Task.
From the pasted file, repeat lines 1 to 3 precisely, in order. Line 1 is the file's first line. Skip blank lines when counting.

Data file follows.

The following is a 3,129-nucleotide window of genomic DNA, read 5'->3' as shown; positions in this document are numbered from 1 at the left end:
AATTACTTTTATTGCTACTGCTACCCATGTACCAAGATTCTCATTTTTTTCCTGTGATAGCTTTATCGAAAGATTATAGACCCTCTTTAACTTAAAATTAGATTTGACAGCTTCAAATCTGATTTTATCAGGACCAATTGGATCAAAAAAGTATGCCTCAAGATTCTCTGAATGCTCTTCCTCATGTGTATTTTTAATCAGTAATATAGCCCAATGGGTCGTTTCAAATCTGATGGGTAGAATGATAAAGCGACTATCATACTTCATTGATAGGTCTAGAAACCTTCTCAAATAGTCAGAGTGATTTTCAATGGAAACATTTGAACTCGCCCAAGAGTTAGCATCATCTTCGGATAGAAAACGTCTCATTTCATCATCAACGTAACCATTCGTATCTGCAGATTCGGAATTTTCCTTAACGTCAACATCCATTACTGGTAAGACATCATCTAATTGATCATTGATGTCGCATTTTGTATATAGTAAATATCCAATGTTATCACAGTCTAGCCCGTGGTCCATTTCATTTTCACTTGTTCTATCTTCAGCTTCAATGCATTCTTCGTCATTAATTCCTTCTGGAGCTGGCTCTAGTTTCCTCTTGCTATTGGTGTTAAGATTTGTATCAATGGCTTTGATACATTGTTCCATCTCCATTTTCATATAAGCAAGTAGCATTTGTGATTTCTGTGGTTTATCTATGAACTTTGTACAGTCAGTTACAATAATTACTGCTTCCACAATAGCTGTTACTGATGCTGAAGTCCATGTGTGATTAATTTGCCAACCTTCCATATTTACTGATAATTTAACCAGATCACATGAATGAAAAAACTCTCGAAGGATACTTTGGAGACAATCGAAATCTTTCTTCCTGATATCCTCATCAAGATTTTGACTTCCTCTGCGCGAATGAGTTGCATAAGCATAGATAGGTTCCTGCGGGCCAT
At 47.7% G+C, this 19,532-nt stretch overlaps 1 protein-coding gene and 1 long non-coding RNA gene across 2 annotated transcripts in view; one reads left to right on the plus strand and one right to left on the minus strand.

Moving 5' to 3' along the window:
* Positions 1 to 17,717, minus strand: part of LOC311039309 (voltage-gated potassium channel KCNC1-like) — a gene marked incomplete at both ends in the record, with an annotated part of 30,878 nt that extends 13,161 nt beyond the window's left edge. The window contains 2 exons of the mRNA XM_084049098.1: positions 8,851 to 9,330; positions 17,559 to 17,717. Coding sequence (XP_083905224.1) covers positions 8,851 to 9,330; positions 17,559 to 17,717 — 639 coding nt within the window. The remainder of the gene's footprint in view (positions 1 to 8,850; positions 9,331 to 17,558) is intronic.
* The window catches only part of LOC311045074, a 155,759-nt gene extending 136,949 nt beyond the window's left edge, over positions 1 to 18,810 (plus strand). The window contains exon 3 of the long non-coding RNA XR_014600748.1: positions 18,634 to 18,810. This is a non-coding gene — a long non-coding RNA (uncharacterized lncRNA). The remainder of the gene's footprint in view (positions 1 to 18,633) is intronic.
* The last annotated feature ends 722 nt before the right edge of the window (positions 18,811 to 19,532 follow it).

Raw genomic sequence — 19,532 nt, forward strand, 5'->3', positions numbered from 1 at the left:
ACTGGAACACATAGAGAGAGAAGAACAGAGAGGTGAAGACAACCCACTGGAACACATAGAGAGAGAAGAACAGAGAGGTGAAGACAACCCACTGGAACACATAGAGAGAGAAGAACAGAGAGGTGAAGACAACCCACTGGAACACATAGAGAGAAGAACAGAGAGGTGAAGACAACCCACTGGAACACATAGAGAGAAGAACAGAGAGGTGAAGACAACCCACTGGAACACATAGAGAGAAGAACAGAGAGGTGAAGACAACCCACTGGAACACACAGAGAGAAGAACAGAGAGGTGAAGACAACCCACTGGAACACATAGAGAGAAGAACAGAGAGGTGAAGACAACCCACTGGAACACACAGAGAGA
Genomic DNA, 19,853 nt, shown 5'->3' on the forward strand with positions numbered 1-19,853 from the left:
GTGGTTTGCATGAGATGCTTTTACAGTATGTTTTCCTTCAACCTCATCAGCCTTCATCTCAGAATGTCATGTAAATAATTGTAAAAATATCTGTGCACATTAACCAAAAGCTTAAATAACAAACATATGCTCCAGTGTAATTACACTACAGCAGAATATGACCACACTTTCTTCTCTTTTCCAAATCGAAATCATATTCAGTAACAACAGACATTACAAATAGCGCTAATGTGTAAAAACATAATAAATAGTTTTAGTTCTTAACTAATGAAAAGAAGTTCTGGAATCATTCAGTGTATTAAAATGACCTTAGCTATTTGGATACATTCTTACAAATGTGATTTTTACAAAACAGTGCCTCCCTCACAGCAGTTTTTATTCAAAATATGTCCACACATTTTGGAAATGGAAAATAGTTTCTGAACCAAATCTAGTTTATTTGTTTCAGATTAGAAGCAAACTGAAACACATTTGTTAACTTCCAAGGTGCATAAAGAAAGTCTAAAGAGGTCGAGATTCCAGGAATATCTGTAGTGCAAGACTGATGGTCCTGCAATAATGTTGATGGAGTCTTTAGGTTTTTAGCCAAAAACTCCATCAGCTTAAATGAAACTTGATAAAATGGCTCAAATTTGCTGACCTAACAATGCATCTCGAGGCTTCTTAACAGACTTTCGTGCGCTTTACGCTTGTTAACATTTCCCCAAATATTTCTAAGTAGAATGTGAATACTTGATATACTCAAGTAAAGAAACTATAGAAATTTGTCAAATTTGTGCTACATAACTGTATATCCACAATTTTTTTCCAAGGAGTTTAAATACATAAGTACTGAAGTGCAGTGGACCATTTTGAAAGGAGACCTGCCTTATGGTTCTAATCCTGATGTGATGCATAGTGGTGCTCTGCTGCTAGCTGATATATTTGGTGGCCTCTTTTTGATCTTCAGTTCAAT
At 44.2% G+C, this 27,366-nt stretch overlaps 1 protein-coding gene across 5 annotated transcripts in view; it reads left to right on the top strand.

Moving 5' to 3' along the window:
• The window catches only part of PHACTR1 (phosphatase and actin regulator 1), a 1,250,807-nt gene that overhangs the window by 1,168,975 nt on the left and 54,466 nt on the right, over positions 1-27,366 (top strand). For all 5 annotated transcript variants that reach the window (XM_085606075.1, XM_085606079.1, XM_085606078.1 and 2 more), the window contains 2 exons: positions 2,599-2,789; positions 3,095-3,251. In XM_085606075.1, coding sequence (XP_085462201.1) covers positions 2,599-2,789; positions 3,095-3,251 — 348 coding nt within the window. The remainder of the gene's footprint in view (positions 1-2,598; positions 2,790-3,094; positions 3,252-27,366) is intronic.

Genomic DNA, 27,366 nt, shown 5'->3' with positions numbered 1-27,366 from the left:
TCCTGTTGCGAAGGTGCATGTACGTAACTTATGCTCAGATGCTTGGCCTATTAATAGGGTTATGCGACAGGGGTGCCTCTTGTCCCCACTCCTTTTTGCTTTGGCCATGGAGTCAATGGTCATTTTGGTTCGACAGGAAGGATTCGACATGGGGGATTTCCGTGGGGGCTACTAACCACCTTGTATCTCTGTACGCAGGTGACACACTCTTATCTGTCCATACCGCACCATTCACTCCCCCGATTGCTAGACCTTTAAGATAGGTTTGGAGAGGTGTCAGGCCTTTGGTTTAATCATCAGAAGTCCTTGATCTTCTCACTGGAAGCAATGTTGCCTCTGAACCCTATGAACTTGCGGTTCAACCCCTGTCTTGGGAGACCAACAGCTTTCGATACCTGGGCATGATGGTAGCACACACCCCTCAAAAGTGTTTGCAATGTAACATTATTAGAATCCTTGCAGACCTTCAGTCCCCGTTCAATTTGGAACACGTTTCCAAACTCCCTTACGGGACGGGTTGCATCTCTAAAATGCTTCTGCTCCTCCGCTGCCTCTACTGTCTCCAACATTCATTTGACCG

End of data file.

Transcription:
The following is a 3,129-nucleotide window of genomic DNA, read 5'->3' as shown; positions in this document are numbered from 1 at the left end:
AATTACTTTTATTGCTACTGCTACCCATGTACCAAGATTCTCATTTTTTTCCTGTGATAGCTTTATCGAAAGATTATAGACCCTCTTTAACTTAAAATTAGATTTGACAGCTTCAAATCTGATTTTATCAGGACCAATTGGATCAAAAAAGTATGCCTCAAGATTCTCTGAATGCTCTTCCTCATGTGTATTTTTAATCAGTAATATAGCCCAATGGGTCGTTTCAAATCTGATGGGTAGAATGATAAAGCGACTATCATACTTCATTGATAGGTCTAGAAACCTTCTCAAATAGTCAGAGTGATTTTCAATGGAAACATTTGAACTCGCCCAAGAGTTAGCATCATCTTCGGATAGAAAACGTCTCATTTCATCATCAACGTAACCATTCGTATCTGCAGATTCGGAATTTTCCTTAACGTCAACATCCATTACTGGTAAGACATCATCTAATTGATCATTGATGTCGCATTTTGTATATAGTAAATATCCAATGTTATCACAGTCTAGCCCGTGGTCCATTTCATTTTCACTTGTTCTATCTTCAGCTTCAATGCATTCTTCGTCATTAATTCCTTCTGGAGCTGGCTCTAGTTTCCTCTTGCTATTGGTGTTAAGATTTGTATCAATGGCTTTGATACATTGTTCCATCTCCATTTTCATATAAGCAAGTAGCATTTGTGATTTCTGTGGTTTATCTATGAACTTTGTACAGTCAGTTACAATAATTACTGCTTCCACAATAGCTGTTACTGATGCTGAAGTCCATGTGTGATTAATTTGCCAACCTTCCATATTTACTGATAATTTAACCAGATCACATGAATGAAAAAACTCTCGAAGGATACTTTGGAGACAATCGAAATCTTTCTTCCTGATATCCTCATCAAGATTTTGACTTCCTCTGCGCGAATGAGTTGCATAAGCATAGATAGGTTCCTGCGGGCCAT
At 47.7% G+C, this 19,532-nt stretch overlaps 1 protein-coding gene and 1 long non-coding RNA gene across 2 annotated transcripts in view; one reads left to right on the plus strand and one right to left on the minus strand.